Wednesday, July 25, 2012

KiteboardING 101 -- Q and A

KiteboardING 101
Part I: Frequent Q & A’s
Part II: Get Started

Today is officially “Kitesurfing” Day! (In honor of the kitesurfing day, be sure to use the hashtag #kitesurfing as often as you can today!) is promoting a #summerofdoing …basically cool adjectives of ING sports and hobbies with this week all about #Riding

For all those kiteboarding newbies out there I’d like to take advantage of this social media blitz to answer popular questions every non-kiteboarder asks.  Part Two KiteboardING 101 will focus specifically on “RIDING.”

For all you seasoned kiters…you might get a chuckle cuz I know you’ve heard these before. Maybe this time the guy on the beach watching the “parasailing” who asks you twenty questions while you’re rigging your lines will read this instead.

Q: "What’s the difference between kitesurfing and kiteboarding?"

A: The two words are often used interchangeably to generically describe the sport. The most accurate descriptions use kitesurfing for wave riding a directional board or surfboard and kiteboarding typically refers to wake or freestyle ridingusing a twintip board.

Q: "Can I rent one of those things?"

A: No, you can’t. Especially not if you’re going to ask that question. Sorry! There are places and shops that demo gear to kiteboarders. There are some countries/areas that rent gear but you have to demonstrate or prove your skills first. Bottom line, if you’re new take a lesson from a pro or certified instructor. You’ll be glad you did.

Q: "How much does the whole kit cost?"

To buy new, the whole package of kite, bar, lines, board, harness will easily cost you in the $2,000 -- $3,000 range. Used you can find a decent package for around $1000 but it might take some hunting and it will take some knowledge of equipment to ensure you get good equipment.

Q: "How long does it take to learn?"

A: It all depends on the person. I know people that successfully got on the board day one, and I’ve seen people who have been flying the kite for weeks and still haven’t touched a board. What I will say is this:  yes, any experience with other boardsports or wind sports will be helpful.  90% of learning to kiteboard is mastering flying the kite. How consecutively you go out will make difference too. Time on the water and muscle memory play a huge role in the learning curve. Typically what I’ve witnessed is three consecutive days with minimum of two hours per day will get you on the water with a board. How long it takes to get self-sufficient is a whole other story.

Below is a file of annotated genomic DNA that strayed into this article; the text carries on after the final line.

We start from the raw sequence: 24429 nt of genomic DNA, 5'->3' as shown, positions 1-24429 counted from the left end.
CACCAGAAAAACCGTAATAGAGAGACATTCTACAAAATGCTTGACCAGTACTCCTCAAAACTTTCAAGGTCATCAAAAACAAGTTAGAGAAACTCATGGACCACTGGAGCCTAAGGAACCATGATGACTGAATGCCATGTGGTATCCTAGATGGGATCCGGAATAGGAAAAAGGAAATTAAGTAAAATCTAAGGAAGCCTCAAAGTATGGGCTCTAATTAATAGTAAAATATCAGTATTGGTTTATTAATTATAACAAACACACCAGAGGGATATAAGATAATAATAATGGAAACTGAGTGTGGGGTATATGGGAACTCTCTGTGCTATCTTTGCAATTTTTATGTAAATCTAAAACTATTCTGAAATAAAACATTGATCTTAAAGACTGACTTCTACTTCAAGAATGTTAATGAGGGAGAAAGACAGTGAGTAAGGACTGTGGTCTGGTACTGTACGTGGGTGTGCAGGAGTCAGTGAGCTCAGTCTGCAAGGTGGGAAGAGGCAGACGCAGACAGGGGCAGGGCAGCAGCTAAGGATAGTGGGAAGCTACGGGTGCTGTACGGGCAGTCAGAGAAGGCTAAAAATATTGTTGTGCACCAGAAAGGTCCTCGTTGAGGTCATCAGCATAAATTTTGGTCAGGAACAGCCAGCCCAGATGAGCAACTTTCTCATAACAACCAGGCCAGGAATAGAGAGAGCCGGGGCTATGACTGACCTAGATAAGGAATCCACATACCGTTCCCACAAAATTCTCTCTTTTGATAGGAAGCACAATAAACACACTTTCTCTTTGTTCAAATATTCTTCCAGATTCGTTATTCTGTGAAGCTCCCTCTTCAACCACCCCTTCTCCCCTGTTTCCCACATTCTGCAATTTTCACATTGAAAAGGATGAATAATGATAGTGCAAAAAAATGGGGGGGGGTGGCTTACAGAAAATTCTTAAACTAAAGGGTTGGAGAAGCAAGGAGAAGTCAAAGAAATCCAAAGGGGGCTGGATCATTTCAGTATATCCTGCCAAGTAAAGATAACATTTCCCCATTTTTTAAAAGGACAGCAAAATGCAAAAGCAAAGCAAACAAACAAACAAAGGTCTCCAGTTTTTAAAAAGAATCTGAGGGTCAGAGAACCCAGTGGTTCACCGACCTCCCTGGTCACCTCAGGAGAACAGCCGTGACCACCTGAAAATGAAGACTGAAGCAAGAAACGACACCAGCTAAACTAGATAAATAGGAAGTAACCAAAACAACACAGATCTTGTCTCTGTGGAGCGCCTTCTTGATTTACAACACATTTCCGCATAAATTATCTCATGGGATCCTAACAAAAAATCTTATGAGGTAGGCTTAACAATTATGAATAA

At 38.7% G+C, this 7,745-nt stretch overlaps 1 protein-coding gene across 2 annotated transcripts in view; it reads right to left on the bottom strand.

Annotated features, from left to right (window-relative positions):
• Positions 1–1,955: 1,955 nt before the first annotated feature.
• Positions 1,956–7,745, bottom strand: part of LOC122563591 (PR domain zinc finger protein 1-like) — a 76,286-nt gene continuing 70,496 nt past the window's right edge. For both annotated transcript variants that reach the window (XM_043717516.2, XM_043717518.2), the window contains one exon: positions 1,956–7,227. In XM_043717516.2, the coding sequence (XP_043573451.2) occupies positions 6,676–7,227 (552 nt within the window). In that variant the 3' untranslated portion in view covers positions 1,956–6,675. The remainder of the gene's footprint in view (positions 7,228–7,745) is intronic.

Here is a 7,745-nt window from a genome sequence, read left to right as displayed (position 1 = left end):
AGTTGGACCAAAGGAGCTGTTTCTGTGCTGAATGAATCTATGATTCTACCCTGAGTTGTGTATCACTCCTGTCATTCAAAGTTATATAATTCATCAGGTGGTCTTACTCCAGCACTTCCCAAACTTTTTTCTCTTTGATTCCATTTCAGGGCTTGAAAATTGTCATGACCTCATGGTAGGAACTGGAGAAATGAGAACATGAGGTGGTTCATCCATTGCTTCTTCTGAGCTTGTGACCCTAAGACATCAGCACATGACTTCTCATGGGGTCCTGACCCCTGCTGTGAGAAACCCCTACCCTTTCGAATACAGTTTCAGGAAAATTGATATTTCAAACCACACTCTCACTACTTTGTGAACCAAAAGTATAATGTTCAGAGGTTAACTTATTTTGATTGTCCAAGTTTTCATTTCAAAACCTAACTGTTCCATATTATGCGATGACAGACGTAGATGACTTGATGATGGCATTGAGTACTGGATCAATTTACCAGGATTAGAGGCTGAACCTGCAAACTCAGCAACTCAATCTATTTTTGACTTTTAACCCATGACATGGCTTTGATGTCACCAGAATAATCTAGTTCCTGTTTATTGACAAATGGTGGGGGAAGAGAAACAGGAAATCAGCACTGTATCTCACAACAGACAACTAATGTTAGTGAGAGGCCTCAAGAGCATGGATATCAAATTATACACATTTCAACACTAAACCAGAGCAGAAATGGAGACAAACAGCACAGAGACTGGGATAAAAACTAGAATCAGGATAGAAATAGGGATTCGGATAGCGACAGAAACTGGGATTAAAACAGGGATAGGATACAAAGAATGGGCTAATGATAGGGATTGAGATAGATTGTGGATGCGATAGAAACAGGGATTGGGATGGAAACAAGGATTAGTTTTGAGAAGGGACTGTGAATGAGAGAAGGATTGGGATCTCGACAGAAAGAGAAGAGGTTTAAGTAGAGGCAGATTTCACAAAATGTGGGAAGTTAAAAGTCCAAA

Q: "Will the kite launch you into the sky?"

A: Only if you make it. The wind blows parallel to the ground, not from the ground up. The kite acts like a sail and naturally wants to drag you in in the direction of the wind aka downwind.

Q: "How high can you jump?"

A: What’s funny about this question is that no matter how progressive freestyle riding gets, people always want to know this. Typically kiteboarders can jump as high as 40 ft but there are always those that can go even bigger. Shout out to Ruben Lenten for taking the crowd pleasing awe of heights to a new dimension, making his mega-loops famous.


  1. Great information, Gretta. I've done this once before but sure would love to do a whole lot more of it.


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